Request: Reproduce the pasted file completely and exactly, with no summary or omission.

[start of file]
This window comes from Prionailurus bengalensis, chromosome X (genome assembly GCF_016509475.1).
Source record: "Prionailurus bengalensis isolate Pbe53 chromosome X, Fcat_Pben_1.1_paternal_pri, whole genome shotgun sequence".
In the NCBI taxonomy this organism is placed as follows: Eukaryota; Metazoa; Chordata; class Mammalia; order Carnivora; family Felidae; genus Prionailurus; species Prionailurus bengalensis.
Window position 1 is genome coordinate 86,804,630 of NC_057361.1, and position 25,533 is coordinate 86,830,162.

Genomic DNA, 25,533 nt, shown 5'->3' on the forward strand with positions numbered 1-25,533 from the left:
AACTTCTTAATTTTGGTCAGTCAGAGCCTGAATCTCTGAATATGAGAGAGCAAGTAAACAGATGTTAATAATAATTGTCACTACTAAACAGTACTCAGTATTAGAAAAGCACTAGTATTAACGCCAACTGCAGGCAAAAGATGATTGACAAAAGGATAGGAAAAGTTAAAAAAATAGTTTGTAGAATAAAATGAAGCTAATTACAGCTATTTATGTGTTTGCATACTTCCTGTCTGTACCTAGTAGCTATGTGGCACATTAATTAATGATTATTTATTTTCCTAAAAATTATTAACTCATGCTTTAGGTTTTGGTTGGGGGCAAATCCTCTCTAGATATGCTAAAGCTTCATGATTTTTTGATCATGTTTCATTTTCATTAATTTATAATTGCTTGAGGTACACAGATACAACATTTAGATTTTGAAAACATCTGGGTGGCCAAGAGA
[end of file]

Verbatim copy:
This window comes from Prionailurus bengalensis, chromosome X (genome assembly GCF_016509475.1).
Source record: "Prionailurus bengalensis isolate Pbe53 chromosome X, Fcat_Pben_1.1_paternal_pri, whole genome shotgun sequence".
In the NCBI taxonomy this organism is placed as follows: Eukaryota; Metazoa; Chordata; class Mammalia; order Carnivora; family Felidae; genus Prionailurus; species Prionailurus bengalensis.
Window position 1 is genome coordinate 86,804,630 of NC_057361.1, and position 25,533 is coordinate 86,830,162.

Genomic DNA, 25,533 nt, shown 5'->3' on the forward strand with positions numbered 1-25,533 from the left:
AACTTCTTAATTTTGGTCAGTCAGAGCCTGAATCTCTGAATATGAGAGAGCAAGTAAACAGATGTTAATAATAATTGTCACTACTAAACAGTACTCAGTATTAGAAAAGCACTAGTATTAACGCCAACTGCAGGCAAAAGATGATTGACAAAAGGATAGGAAAAGTTAAAAAAATAGTTTGTAGAATAAAATGAAGCTAATTACAGCTATTTATGTGTTTGCATACTTCCTGTCTGTACCTAGTAGCTATGTGGCACATTAATTAATGATTATTTATTTTCCTAAAAATTATTAACTCATGCTTTAGGTTTTGGTTGGGGGCAAATCCTCTCTAGATATGCTAAAGCTTCATGATTTTTTGATCATGTTTCATTTTCATTAATTTATAATTGCTTGAGGTACACAGATACAACATTTAGATTTTGAAAACATCTGGGTGGCCAAGAGA